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J Clin Psychol. 1989 Jul;45(4):531-41.

Anger, hostility, and depression in assaultive vs. suicide-attempting males.

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  • 1Department of Psychiatry and Behavioral Sciences, University of Washington School of Medicine, Seattle 98195.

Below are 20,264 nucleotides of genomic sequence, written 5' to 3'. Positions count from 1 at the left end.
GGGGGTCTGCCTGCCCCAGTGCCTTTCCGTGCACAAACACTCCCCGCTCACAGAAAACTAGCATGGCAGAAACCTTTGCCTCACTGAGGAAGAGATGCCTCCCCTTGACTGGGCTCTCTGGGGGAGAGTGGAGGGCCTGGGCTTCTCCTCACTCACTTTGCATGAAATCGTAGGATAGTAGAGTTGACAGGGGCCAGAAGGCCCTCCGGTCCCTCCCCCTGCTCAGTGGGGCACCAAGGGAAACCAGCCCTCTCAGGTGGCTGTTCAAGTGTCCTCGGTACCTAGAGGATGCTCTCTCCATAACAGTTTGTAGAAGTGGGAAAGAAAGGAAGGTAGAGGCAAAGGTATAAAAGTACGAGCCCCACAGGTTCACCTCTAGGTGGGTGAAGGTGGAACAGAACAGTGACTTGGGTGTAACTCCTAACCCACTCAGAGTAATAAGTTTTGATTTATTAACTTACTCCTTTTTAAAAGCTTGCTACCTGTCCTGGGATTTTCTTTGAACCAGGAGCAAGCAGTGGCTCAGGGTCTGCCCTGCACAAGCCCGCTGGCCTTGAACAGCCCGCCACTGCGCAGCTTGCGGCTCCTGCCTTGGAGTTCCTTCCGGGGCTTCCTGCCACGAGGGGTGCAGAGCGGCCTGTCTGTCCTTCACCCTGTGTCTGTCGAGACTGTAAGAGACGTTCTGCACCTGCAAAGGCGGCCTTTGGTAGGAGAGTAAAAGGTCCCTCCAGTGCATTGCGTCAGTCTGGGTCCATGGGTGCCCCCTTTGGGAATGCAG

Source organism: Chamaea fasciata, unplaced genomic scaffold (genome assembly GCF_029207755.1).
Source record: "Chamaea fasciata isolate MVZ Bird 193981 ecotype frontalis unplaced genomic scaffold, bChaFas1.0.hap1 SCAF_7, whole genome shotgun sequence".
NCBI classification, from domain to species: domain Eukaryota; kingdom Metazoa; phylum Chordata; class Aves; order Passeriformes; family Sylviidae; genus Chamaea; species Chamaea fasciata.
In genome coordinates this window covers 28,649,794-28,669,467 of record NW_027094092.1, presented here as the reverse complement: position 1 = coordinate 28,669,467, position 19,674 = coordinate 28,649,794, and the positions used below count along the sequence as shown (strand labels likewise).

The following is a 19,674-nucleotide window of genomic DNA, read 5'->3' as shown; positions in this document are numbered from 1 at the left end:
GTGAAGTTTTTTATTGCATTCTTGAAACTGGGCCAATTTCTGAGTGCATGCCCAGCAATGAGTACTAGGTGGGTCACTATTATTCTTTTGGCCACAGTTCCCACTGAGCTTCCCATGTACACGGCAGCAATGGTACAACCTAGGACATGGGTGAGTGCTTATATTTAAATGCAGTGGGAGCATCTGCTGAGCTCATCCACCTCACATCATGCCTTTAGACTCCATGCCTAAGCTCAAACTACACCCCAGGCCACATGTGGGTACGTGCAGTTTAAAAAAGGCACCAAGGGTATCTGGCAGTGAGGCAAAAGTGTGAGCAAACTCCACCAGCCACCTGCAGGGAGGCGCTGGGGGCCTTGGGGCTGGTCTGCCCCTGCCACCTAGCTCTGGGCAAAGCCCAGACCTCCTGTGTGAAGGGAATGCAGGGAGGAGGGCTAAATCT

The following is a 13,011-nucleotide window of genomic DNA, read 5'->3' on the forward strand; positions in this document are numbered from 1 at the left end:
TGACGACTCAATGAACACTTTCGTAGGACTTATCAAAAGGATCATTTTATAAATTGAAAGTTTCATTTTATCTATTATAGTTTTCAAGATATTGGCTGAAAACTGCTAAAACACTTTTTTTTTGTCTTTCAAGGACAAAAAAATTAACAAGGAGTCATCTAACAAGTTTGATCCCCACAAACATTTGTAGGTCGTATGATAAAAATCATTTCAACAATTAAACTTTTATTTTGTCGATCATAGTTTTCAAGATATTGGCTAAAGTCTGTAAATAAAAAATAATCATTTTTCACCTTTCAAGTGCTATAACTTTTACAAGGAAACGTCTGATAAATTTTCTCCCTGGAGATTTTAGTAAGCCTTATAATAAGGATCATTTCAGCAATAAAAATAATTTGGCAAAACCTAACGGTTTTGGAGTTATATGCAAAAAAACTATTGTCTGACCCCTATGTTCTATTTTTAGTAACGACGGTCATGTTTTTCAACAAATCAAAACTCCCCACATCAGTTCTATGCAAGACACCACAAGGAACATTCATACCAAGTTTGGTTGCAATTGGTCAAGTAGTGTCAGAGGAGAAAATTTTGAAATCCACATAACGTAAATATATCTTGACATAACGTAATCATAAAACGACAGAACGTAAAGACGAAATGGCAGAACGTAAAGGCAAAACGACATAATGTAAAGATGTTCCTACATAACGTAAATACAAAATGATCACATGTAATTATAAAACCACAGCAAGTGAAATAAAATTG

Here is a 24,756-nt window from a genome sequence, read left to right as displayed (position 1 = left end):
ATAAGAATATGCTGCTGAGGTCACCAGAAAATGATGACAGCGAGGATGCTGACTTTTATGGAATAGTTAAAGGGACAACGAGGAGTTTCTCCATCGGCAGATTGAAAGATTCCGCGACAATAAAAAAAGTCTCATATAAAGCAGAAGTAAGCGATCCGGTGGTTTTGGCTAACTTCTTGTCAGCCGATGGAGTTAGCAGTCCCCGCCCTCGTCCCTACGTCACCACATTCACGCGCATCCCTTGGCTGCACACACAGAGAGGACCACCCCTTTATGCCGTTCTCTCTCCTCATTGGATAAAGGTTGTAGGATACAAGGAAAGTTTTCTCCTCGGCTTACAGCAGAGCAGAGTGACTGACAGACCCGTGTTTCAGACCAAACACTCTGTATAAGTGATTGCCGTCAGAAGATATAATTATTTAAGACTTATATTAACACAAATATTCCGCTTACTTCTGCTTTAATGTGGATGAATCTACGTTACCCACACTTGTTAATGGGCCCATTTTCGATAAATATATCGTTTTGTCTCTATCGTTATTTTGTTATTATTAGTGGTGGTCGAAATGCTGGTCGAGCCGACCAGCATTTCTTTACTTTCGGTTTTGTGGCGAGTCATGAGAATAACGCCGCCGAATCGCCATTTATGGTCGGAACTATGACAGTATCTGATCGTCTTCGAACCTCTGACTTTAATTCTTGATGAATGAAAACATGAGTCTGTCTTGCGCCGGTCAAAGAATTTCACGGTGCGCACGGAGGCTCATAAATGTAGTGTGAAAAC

Hostility and depression were examined in male psychiatric patients who exhibited either assaultive (n = 40) or suicide-attempting behavior (n = 20). Both groups were compared to a sample of nonviolent males (n = 22) to provide a basis for interpreting the absolute as well as relative magnitude of these variables in relation to their violent behavior. Both suicide-attempting and assaultive patients were characterized by high levels of hostility and depression, as evidenced by significantly higher scores than those of the nonviolent group on almost all indices. Assaultive subjects evidenced relatively greater overt expression, frankly assaultive impulses, and verbalized anger and hostility. Suicide-attempting subjects tended to experience anger and hostility in a more intropunitive and covert manner and displayed higher levels of guilt and depression. Covariance analyses indicated that anger and depression contributed separately to the affective configuration of the assaultive and suicide-attempting groups.

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